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The ISO 27001 & ISO 22301 Blog

Dejan Kosutic

How to organize initial risk assessment according to ISO 27001 and ISO 22301

Usually, the biggest headache companies have when starting to implementing ISO 22301, and especially ISO 27001, is the risk assessment. And, interestingly enough, such a headache happens only when doing this for the first time – which means that risk assessment doesn’t have to be difficult once you know how it’s done.

So, how can you prepare yourself to make this headache smaller?

Do it alone or hire a consultant?

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Since risk assessment and treatment are quite time-consuming and complex, you can decide whether they will be managed by the Project manager/Chief information security officer/Business continuity manager alone, or with a help of some hired expert (e.g., a consultant). A consultant could be quite helpful for larger companies, not only to guide the coordinator through the whole process, but also to perform part of the process – e.g., a consultant could do the workshops and/or interviews, compile all the information, write reports, etc., whereas the coordinator should manage the whole process and coordinate people within the company. Read also 5 criteria for choosing an ISO 22301 / ISO 27001 consultant.

Larger companies will usually have project teams for the implementation of ISO 27001/ISO 22301, so this same project team will take part in the risk assessment process – members of the project team could be the ones doing the interviews.

Smaller companies do not need to have a consultant or a project team – yes, the project manager will have to get some education first, but with the appropriate risk assessment methodology, this process can be done without expert help.

Should you use a risk assessment tool?

Tools can speed up the process of risk assessment and treatment because they should have built-in catalogues of assets, threats and vulnerabilities; they should be able to compile results semi-automatically; and producing the reports should also be easy – all of which makes them a very good choice for larger companies.

However, for smaller companies, the price of such tools could be an obstacle, though in my opinion an even bigger barrier is the fact that such tools are usually too complex for smaller companies. In other words, the time needed to learn to work with such a tool is usually much longer than it would take to handle dozen of Excel sheets. Not to mention that such tools usually require you to follow overly complex risk assessment methodology, which could be overkill for smaller companies.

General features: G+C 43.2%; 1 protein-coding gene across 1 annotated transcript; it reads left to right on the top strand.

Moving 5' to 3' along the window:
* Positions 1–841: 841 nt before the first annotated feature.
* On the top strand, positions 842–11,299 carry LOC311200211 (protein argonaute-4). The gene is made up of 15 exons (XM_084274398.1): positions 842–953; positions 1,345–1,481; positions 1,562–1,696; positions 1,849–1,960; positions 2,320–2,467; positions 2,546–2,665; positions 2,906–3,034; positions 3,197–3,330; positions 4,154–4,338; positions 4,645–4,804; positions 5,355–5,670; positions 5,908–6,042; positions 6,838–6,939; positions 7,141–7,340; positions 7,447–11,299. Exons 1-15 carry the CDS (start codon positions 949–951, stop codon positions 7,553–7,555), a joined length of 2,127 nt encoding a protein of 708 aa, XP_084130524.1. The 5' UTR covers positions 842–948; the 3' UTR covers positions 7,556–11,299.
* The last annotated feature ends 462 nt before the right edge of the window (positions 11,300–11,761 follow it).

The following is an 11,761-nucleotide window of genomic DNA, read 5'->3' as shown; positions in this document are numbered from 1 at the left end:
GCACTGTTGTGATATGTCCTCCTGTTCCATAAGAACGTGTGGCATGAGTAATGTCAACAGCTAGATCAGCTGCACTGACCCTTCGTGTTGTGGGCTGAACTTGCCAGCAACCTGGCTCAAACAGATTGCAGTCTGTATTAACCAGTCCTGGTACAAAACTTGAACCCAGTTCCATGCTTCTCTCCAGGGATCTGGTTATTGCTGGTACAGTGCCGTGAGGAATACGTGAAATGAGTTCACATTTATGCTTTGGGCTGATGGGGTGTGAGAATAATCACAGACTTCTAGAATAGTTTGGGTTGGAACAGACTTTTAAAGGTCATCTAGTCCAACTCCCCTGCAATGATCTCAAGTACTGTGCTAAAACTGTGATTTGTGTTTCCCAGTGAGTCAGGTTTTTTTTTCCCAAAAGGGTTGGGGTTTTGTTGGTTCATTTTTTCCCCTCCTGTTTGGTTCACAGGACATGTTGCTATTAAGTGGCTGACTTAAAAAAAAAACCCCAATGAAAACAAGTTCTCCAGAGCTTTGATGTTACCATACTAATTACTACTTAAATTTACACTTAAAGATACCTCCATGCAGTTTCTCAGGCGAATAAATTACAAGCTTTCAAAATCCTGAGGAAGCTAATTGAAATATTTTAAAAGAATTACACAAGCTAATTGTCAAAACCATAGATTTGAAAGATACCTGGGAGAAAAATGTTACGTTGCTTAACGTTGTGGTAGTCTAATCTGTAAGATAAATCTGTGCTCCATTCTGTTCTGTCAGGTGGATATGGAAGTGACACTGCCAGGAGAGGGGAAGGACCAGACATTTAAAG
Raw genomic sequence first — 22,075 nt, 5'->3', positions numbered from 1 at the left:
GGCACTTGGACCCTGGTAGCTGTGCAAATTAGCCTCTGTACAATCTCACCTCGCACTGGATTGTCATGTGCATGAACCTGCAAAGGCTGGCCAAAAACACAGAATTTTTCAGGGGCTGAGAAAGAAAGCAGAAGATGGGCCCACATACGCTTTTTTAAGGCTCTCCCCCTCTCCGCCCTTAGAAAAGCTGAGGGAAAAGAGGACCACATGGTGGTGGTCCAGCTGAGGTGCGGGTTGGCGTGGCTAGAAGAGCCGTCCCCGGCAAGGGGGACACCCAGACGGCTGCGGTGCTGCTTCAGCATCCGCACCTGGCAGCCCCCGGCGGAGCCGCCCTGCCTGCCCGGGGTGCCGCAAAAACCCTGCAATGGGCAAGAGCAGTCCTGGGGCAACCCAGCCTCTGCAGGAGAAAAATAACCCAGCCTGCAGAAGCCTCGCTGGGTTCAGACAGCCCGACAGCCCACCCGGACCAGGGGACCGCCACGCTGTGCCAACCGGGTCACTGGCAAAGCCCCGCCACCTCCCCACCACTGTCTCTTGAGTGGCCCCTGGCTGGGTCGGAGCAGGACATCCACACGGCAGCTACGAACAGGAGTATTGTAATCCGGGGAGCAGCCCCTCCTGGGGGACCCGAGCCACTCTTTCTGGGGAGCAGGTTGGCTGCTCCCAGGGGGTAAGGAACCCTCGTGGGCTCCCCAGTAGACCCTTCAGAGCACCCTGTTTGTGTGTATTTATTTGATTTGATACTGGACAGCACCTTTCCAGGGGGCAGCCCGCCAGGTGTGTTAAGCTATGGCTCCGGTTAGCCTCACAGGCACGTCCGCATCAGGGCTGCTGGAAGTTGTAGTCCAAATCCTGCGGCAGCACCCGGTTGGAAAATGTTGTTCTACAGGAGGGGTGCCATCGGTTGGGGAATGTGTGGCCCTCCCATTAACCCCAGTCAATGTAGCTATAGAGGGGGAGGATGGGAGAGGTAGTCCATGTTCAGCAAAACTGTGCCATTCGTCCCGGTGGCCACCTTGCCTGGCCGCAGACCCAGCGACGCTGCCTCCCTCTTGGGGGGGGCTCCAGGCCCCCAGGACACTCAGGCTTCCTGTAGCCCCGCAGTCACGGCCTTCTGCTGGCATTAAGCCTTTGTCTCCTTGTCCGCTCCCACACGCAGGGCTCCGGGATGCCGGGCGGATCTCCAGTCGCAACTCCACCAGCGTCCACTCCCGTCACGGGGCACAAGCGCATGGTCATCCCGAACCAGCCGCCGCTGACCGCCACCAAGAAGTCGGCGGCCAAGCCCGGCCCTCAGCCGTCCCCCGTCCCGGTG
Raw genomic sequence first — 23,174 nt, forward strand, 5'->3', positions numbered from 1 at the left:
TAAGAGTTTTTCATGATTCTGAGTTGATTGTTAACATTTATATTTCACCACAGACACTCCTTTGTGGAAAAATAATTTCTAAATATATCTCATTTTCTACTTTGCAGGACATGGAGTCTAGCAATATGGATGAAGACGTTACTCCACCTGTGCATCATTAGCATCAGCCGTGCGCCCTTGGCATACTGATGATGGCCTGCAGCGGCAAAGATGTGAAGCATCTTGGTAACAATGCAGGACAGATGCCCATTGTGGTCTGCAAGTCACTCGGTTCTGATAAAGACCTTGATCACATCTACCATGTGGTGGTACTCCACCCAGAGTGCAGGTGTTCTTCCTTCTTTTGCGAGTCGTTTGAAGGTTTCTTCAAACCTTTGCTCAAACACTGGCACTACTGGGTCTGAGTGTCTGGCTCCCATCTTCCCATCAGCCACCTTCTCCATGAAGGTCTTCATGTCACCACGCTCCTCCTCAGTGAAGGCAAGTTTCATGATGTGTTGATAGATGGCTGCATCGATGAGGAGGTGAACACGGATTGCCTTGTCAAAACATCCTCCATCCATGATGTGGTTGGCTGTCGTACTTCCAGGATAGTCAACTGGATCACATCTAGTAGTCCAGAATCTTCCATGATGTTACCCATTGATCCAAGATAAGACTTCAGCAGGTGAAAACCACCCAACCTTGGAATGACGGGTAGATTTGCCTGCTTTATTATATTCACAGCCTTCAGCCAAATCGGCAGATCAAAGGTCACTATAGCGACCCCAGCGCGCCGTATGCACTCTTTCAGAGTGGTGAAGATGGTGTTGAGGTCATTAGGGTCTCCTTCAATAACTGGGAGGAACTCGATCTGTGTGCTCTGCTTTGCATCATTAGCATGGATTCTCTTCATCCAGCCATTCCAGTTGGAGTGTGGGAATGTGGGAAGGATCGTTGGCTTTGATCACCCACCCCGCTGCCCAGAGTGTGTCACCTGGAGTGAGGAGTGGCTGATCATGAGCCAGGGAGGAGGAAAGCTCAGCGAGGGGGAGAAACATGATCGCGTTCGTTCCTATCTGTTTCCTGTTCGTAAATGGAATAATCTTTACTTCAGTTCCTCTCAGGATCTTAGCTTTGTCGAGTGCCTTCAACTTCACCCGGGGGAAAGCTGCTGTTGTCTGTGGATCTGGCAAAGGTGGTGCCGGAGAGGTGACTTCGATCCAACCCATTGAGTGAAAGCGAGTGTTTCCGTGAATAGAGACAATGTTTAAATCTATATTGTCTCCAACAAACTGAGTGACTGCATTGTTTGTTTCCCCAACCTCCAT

In other words, if you are a smaller company, think twice before you purchase any tool – Excel is still a very good tool if you’re not too ambitious. (If you use Excel sheets, make sure you use some catalogues – see here an example of a threats and vulnerabilities catalogue.)

Options for gathering the information

Risk assessment means that you have to get quite a lot of input from your employees – essentially, there are 3 ways to do it:

a) Perform risk assessment through interviews – this means that the coordinator will interview responsible person(s) from each department, where he will explain the purpose of risk assessment first, and make sure that every decision of the responsible person about the level of risk (consequence and likelihood) makes sense and is not biased.

b) Perform workshops with responsible persons – in such workshops the coordinator explains to all responsible persons the purpose of risk assessment, and through several real-life examples, shows how to identify risks and assess their level.

c) Send the sheets with detailed explanation – here you don’t help the responsible persons directly, but you send them Risk assessment methodology or some other instructions on how to fill in the risk assessment sheets and they do it themselves.

The last option is probably the easiest from the perspective of the coordinator, but the problem is that the information gathered this way will be of low quality. If the risk assessment process is not very clear to you, be certain that it will be even less clear to other employees in your company, no matter how nice your written explanation is.

Of course, performing interviews will probably yield better results; however, this option is often not feasible because it requires a large investment of the coordinator’s time. So performing workshops very often turns out to be the best solution.

Who decides on the level of risk?

The decision about the level of risk (consequence and likelihood) should always be left to responsible persons from activities – the coordinator will never know the assets, processes and environment well enough to make such decisions, but the persons working there will certainly have a better idea.

However, the coordinator has another important function during the risk assessment process – once he starts receiving the risk assessment results, he has to make sure they make sense and that the criteria between different departments are uniform. Even though the workshops have been performed, or an explanation was given during the interview to the responsible person, they will always tend to give much larger importance (meaning higher risks) to their own department – in such cases, the coordinator must question such assessment and ask this person to reconsider his or her decision.

So, these were the preparations you need to make: once you start performing the risk assessment you should follow these steps: ISO 27001 risk assessment & treatment – 6 basic steps.

And don’t forget: good preparation is half the job done.

To learn more, see this free Diagram of ISO 27001:2013 Risk Assessment and Treatment process.

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